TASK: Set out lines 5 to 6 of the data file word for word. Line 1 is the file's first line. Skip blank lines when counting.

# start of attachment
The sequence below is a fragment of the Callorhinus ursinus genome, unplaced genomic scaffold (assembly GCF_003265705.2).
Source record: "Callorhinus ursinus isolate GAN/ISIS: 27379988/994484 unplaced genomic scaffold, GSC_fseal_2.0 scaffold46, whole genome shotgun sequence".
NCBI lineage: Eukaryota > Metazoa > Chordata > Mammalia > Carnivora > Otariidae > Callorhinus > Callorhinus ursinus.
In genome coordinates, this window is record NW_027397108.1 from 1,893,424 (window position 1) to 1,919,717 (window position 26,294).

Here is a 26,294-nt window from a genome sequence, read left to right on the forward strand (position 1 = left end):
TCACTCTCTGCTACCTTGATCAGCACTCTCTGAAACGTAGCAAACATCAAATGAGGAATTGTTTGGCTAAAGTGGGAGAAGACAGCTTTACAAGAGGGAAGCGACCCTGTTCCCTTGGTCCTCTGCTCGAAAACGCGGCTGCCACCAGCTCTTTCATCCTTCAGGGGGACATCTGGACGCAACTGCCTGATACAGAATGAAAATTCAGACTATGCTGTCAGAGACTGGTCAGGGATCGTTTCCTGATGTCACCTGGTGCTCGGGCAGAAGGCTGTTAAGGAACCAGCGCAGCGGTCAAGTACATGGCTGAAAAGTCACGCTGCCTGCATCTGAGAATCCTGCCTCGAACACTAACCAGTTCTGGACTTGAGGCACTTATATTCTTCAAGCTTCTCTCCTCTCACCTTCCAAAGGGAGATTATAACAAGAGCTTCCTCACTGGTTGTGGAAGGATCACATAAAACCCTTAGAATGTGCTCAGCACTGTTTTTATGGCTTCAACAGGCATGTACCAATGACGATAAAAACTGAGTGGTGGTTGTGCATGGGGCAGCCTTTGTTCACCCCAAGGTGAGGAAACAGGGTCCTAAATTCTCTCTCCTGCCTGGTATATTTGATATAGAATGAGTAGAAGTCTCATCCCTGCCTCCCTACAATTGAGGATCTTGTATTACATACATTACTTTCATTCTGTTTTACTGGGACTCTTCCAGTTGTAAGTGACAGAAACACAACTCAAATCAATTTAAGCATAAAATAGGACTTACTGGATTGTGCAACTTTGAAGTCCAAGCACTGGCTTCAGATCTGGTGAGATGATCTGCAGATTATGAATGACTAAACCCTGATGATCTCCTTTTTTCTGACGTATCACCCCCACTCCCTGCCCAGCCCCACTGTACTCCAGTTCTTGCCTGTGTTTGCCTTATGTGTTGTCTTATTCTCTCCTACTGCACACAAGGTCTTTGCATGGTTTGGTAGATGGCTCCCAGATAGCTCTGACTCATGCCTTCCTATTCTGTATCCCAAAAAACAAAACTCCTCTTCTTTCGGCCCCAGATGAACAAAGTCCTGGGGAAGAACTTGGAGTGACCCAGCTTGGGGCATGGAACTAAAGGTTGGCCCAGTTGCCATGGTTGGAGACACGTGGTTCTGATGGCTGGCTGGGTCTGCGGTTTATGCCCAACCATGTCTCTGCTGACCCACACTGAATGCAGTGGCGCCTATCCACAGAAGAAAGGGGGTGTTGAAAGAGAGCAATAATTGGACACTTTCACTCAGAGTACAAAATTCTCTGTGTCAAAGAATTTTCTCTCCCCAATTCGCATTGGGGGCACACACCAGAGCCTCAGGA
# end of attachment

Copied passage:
Here is a 26,294-nt window from a genome sequence, read left to right on the forward strand (position 1 = left end):
TCACTCTCTGCTACCTTGATCAGCACTCTCTGAAACGTAGCAAACATCAAATGAGGAATTGTTTGGCTAAAGTGGGAGAAGACAGCTTTACAAGAGGGAAGCGACCCTGTTCCCTTGGTCCTCTGCTCGAAAACGCGGCTGCCACCAGCTCTTTCATCCTTCAGGGGGACATCTGGACGCAACTGCCTGATACAGAATGAAAATTCAGACTATGCTGTCAGAGACTGGTCAGGGATCGTTTCCTGATGTCACCTGGTGCTCGGGCAGAAGGCTGTTAAGGAACCAGCGCAGCGGTCAAGTACATGGCTGAAAAGTCACGCTGCCTGCATCTGAGAATCCTGCCTCGAACACTAACCAGTTCTGGACTTGAGGCACTTATATTCTTCAAGCTTCTCTCCTCTCACCTTCCAAAGGGAGATTATAACAAGAGCTTCCTCACTGGTTGTGGAAGGATCACATAAAACCCTTAGAATGTGCTCAGCACTGTTTTTATGGCTTCAACAGGCATGTACCAATGACGATAAAAACTGAGTGGTGGTTGTGCATGGGGCAGCCTTTGTTCACCCCAAGGTGAGGAAACAGGGTCCTAAATTCTCTCTCCTGCCTGGTATATTTGATATAGAATGAGTAGAAGTCTCATCCCTGCCTCCCTACAATTGAGGATCTTGTATTACATACATTACTTTCATTCTGTTTTACTGGGACTCTTCCAGTTGTAAGTGACAGAAACACAACTCAAATCAATTTAAGCATAAAATAGGACTTACTGGATTGTGCAACTTTGAAGTCCAAGCACTGGCTTCAGATCTGGTGAGATGATCTGCAGATTATGAATGACTAAACCCTGATGATCTCCTTTTTTCTGACGTATCACCCCCACTCCCTGCCCAGCCCCACTGTACTCCAGTTCTTGCCTGTGTTTGCCTTATGTGTTGTCTTATTCTCTCCTACTGCACACAAGGTCTTTGCATGGTTTGGTAGATGGCTCCCAGATAGCTCTGACTCATGCCTTCCTATTCTGTATCCCAAAAAACAAAACTCCTCTTCTTTCGGCCCCAGATGAACAAAGTCCTGGGGAAGAACTTGGAGTGACCCAGCTTGGGGCATGGAACTAAAGGTTGGCCCAGTTGCCATGGTTGGAGACACGTGGTTCTGATGGCTGGCTGGGTCTGCGGTTTATGCCCAACCATGTCTCTGCTGACCCACACTGAATGCAGTGGCGCCTATCCACAGAAGAAAGGGGGTGTTGAAAGAGAGCAATAATTGGACACTTTCACTCAGAGTACAAAATTCTCTGTGTCAAAGAATTTTCTCTCCCCAATTCGCATTGGGGGCACACACCAGAGCCTCAGGA